Last Week In Science-Based Medicine PDF Print E-mail
Written by Harriet Hall   
Tuesday, 24 November 2009 20:43

(Editor's Note: So begins our effort to keep dedicated Swifters abreast of the goings-on on other skeptical blogs. Science-Based Medicine is among the most mind-expanding and important sites on the web, home to many of the JREF's closest friends and best allies. Henceforth, Harriet Hall, the SkepDoc, will offer us a weekly summary of their work.)

Here is a recap of the stories that appeared last week at Science-Based Medicine, a multi-author skeptical blog that seperates the science from the woo in medicine.

This Cruel Farce Has To Stop! PDF Print E-mail
Written by James Randi   
Wednesday, 25 November 2009 00:00


For those who may need further evidence for my contention, the proof can be found at -- where it is clearly seen that the “facilitator” is looking directly at the keyboard, while the subject is asleep! There can be no further doubt.  This FC claim is simply untrue, a farce, a lie – and the “facilitator” knows it! And no, this man is not going to write a book, but the "facilitator" is, and if this humbug is not stopped, she'll make a fortune doing so. Put a stop to this, someone!"

But who will see that the caretakers for this unfortunate man are corrected and made to answer for this situation?

Original article:

I'm enraged. Several perceptive persons have sent me to - where we can see Dr. Nancy Snyderman relating a story.  It's a heartrender, described thus by Dr. Snyderman:

A mother [in Belgium] says her son has emerged from what doctors thought was a vegetative state to say he was fully conscious for 23 years but could not respond because he was paralyzed.

No, that is not what the man said, Dr. Snyderman. That's what an incompetent layperson typed for him! I ask you to first go to, and note the section of the video from 12 to 35 seconds, then come back here.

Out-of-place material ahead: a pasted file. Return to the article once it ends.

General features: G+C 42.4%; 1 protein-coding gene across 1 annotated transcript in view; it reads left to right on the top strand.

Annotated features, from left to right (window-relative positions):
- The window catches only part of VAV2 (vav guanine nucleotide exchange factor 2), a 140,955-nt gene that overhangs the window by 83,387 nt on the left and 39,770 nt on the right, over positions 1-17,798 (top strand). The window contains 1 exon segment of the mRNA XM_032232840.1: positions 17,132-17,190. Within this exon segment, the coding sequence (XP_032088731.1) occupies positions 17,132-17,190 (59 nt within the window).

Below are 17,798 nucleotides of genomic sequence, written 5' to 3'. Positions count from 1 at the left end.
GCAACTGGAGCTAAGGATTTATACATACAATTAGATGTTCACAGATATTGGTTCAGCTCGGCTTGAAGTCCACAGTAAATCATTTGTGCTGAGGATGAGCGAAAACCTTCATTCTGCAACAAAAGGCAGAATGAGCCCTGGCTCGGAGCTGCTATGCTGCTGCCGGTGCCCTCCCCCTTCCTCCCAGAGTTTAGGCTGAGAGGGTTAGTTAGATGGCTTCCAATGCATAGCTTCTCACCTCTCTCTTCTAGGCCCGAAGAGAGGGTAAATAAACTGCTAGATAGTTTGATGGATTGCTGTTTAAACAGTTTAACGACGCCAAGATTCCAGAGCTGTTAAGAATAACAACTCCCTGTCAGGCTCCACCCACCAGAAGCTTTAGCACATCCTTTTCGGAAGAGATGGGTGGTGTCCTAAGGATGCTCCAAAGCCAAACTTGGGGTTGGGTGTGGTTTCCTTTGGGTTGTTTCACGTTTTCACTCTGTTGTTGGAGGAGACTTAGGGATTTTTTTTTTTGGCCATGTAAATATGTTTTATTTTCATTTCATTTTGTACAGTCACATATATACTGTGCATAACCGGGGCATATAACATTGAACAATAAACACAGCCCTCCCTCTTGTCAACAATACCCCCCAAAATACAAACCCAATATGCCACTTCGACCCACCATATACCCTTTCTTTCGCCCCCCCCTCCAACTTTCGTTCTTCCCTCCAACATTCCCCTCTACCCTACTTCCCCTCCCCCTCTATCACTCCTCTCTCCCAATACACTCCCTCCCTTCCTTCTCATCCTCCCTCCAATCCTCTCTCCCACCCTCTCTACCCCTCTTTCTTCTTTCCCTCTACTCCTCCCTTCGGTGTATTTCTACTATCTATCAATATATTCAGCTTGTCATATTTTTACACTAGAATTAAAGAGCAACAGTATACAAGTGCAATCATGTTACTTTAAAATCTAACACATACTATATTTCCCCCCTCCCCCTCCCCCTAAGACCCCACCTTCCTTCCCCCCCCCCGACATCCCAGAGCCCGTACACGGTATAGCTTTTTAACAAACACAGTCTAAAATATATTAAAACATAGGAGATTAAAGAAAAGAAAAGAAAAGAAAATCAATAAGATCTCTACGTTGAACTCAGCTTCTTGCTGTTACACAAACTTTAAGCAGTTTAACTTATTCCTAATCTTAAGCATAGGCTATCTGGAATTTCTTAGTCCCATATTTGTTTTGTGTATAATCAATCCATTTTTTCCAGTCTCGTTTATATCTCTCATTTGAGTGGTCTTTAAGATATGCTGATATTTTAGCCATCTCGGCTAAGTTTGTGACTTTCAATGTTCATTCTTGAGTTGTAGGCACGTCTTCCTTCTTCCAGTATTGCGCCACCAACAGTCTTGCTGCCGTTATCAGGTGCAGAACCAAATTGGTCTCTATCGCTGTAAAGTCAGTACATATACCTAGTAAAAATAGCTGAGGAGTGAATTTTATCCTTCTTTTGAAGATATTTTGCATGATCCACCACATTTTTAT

Thanks, Favors, News PDF Print E-mail
Written by Brandon K. Thorp   
Sunday, 22 November 2009 22:35

Nineteen days ago, we published a request for your suggestions on the future development of Swift, as well as a call for freelance writers and columnists. Lots of people requested writers' guidelines, and we got a handful of really excellent stories. Thank you to Sean Sturgeon, Matt Fiore, Penn Bullock, Naomi Baker, and Luke Doug Haines. (Send more!)

As a result of your suggestions, we'll operate a little differently from now on. The very first thing we'll do is disable or severely modify the Vote Up/Vote Down button in the "Comments" section.  That button has buried a great many worthwhile thoughts, and it'll be gone within the week. My apologies to those whose opinions have been stifled.

Bull**** Artist? PDF Print E-mail
Written by Brandon K. Thorp   
Friday, 20 November 2009 23:20

A rawtha angry letter by Rupert Sheldrake will appear in the next issue of Skeptic, in response to Chris French's ("reverential") interview of James Randi in the summer issue.

The letter has its points -- for example, when it accuses Randi of occasional grumpiness (It's true! He can be grumpy!) -- but the bulk of the thing is an attack upon Randi's character and qualifications.

Mostly, Sheldrake seems discomfited by a document passed out by Randi, Andrew Mayne, and Michael Shermer at The Amaz!ng Meeting 3, entitled "Communicating Skepticism To The Public." We have no copies of this document. Perhaps you can help us.

Glorious Dawns, Etc. PDF Print E-mail
Written by Jeff Wagg   
Thursday, 19 November 2009 18:10

bridgefog.jpgScientific skepticism is the simple process by which provisional conclusions are reached through a systematic examination of evidence. The tools of science fill our workbench while emotions and spirituality are left still wrapped in cellophane under the table -- pretty, and seemingly pretty useless. As such, it would seem that the humanities would have little to offer the skeptical community. What can poetry tell us of Occam's razor? How can a song express the quadratic equation?

As I write this, I'm listening to "Glorious Dawn" by ColorPulse, also know as John Boswell. This viral piece features Carl Sagan and Stephen Hawking "singing" about the wonder of science. I find the sound mesmerizing and listen to it often; your mileage may vary. But it illustrates an important point that I think the skeptical community misses at times. Music, art and poetry can and should inform our skepticism.

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